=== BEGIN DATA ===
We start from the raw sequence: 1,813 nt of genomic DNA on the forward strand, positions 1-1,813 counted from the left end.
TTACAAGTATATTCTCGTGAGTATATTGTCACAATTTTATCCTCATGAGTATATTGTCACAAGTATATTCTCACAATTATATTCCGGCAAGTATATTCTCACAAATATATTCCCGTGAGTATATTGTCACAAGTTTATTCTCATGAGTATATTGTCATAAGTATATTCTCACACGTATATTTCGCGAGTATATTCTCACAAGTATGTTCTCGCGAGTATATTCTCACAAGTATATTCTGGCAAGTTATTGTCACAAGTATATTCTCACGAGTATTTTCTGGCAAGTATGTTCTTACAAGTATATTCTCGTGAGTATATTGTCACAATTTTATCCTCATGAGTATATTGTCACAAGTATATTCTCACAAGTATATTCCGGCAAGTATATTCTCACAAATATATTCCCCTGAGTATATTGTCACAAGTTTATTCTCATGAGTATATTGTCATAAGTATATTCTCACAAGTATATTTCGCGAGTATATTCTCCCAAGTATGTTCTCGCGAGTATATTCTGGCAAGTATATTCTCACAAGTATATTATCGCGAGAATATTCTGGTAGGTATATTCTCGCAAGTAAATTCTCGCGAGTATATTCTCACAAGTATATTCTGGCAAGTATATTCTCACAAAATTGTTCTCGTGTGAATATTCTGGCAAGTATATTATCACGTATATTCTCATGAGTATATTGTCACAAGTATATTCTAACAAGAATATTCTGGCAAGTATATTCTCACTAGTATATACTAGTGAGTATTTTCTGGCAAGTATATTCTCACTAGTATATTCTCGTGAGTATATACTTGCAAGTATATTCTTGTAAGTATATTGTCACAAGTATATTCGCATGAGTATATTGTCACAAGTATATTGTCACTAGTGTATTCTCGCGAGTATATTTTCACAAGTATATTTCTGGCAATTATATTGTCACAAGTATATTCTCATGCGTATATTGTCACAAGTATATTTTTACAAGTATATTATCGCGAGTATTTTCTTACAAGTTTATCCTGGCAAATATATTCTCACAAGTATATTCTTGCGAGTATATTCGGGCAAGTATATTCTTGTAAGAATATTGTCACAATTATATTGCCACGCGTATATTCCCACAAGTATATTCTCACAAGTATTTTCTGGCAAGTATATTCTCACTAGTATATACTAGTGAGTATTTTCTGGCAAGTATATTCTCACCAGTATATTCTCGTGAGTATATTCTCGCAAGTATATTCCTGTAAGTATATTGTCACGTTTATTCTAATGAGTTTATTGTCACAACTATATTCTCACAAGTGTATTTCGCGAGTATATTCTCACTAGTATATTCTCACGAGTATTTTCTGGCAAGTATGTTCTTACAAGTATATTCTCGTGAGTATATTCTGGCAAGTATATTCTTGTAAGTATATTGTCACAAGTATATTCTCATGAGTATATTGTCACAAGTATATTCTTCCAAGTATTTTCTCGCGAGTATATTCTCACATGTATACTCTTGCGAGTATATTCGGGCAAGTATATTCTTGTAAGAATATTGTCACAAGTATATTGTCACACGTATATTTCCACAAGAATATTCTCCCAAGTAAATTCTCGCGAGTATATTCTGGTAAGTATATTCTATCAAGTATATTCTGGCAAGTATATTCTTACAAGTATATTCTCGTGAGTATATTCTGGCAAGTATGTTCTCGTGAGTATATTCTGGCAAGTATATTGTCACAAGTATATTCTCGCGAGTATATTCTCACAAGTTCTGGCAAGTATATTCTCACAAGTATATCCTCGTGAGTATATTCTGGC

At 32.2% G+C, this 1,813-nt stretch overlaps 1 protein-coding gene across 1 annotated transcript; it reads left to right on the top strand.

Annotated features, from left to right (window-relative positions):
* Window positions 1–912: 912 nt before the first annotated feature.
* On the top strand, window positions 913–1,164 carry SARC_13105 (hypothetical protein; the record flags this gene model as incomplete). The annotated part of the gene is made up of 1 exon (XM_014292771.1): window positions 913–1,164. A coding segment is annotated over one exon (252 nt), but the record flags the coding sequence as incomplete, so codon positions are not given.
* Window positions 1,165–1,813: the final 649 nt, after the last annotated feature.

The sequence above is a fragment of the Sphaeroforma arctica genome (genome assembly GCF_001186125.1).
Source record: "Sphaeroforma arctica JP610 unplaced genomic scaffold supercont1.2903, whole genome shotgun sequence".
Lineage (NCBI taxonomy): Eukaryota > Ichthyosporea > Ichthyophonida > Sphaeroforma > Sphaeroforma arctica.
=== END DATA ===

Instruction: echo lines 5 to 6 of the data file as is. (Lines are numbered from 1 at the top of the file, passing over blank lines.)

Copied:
* Window positions 1–912: 912 nt before the first annotated feature.
* On the top strand, window positions 913–1,164 carry SARC_13105 (hypothetical protein; the record flags this gene model as incomplete). The annotated part of the gene is made up of 1 exon (XM_014292771.1): window positions 913–1,164. A coding segment is annotated over one exon (252 nt), but the record flags the coding sequence as incomplete, so codon positions are not given.